While there is no such command as
UPDATE DELAYED, you can create this mechanism in a rather strange way. Please follow my rather crazy train of thought...
SCENARIO : Let's say you have just a single DB Server called M1
- You want to fire UPDATEs at a single table called
- You don't want UPDATEs to log jam the table
SOLUTION : Serialize UPDATEs
MECHANISM : Would you believe MySQL Replication ?
That's right, I said MySQL Replication.
You are probably saying right now
How in the world would having a Slave create UPDATE DELAYED ?
Here is how you do it:
STEP 01 : Using another DB Server (call it M2), create a MySQL Instance with binary logging enabled.
STEP 02 : mysqldump all user databases with no data, just structures (called it MySQLSchema.sql)
STEP 03 : Edit MySQLSchema.sql, change all
STEP 04 : Edit MySQLSchema.sql, change all
STEP 05 : Run
source MySQLSchema.sql on M2.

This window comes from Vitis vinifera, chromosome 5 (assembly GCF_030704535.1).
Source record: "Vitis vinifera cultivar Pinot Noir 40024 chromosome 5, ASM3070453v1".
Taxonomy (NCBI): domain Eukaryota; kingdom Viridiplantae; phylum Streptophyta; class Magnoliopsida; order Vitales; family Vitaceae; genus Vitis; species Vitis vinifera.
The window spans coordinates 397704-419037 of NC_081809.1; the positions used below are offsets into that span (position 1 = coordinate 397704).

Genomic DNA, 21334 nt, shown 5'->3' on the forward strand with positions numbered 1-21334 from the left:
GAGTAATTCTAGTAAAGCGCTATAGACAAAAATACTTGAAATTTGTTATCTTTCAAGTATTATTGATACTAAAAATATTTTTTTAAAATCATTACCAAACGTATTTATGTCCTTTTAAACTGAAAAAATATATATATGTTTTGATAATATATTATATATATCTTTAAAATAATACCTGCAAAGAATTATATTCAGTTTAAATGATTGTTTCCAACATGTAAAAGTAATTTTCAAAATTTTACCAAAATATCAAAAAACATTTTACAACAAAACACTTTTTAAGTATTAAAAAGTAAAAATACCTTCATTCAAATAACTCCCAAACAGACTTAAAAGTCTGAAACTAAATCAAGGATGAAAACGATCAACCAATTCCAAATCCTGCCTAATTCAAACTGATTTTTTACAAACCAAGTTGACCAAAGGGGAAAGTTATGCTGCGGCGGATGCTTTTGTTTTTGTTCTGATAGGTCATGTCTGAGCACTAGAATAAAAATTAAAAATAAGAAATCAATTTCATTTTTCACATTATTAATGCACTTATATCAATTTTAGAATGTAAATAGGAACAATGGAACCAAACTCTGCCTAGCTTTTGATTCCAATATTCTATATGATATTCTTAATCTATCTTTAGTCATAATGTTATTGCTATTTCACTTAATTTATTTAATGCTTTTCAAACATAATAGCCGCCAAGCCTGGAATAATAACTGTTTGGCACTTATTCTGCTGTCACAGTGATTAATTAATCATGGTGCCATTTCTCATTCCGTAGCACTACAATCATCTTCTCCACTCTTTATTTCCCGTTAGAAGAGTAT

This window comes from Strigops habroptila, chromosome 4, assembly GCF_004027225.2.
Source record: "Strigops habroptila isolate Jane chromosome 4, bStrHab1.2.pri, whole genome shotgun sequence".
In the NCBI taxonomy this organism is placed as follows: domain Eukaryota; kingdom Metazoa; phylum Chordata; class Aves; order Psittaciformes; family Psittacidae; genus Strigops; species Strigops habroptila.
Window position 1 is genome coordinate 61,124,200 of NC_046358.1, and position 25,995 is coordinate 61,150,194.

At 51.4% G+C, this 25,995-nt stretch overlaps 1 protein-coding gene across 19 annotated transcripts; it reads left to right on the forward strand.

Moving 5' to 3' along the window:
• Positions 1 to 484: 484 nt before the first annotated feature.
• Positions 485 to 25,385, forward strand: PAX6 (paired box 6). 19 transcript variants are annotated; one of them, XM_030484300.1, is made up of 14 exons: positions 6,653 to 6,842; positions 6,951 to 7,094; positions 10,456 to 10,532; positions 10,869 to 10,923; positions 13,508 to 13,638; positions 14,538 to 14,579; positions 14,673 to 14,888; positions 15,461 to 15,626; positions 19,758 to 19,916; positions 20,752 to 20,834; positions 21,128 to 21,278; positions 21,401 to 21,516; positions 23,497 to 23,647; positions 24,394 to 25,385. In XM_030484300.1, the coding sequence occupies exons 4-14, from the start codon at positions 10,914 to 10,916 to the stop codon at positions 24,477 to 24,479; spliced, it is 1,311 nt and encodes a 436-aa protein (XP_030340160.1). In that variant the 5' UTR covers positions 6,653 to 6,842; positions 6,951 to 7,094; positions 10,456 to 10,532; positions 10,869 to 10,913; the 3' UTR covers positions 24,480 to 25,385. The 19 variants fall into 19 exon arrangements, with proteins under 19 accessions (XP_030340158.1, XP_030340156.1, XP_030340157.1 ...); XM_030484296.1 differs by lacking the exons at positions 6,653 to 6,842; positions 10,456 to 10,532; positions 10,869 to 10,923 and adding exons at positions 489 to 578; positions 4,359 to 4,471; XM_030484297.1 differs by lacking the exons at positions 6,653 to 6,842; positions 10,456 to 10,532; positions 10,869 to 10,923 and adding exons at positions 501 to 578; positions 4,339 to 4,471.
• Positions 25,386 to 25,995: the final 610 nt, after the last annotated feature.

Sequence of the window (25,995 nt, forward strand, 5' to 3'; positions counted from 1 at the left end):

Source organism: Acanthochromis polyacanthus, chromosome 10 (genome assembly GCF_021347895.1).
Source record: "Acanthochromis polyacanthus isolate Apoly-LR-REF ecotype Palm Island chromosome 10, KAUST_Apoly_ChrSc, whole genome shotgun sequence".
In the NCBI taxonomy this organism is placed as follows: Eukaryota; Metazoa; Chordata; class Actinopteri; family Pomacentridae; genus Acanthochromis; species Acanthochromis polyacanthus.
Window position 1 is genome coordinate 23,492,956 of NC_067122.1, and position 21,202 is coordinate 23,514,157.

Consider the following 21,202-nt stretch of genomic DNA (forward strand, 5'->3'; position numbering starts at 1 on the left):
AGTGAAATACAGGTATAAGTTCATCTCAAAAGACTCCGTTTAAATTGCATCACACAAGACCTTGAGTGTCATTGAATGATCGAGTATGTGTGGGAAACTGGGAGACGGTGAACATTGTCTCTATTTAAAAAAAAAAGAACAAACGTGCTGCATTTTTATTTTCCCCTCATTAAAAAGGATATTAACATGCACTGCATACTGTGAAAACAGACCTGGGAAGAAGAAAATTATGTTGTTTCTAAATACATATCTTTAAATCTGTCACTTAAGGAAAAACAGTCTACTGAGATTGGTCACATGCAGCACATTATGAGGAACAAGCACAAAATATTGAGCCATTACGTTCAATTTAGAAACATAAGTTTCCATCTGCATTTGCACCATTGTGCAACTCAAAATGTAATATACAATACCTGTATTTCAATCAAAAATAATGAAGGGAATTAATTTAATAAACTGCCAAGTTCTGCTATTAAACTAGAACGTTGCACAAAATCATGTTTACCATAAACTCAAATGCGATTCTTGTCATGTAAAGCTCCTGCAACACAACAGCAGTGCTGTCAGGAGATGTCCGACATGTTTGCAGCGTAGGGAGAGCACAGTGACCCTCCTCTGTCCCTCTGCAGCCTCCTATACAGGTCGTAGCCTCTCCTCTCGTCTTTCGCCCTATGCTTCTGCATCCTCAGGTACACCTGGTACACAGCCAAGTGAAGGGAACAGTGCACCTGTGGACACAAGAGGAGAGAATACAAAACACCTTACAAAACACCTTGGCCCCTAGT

STEP 06 : Run
RESET MASTER; on M2
STEP 07 : Add
/etc/my.cnf on M1
STEP 08 :
service mysql restart on M1
STEP 09 : Setup replication from M2 to M1
STEP 10 : In your application, fire your code
UPDATE `mydb.timing` SET
`max` = greatest(`max`,@value),
`average` = `average` + ((@value - `average`) / (`count` + 1)),
`count` = `count` + 1
WHERE `name` = @name
only at M2
That's it. No locking can ever happen on M2 since
mydb.timing on M2 uses the BLACKHOLE Storage Engine (a.k.a /dev/null Storage Engine). Having MySQL Replication from M2 to M1 forms a queue that serializes UPDATEs. The delay appears in the form of MySQL Replication's asynchronous operation. Replication lag (in this instance only) is totally acceptable since you are looking for
Give it a Try !!!
This turns MySQL Replication upside down because the production server becomes a Slave to a BlackHole Server. With this strange topology, you can also implement
Make sure you include this option
on M2. Otherwise, lots of UPDATEs makes for lots of binlogs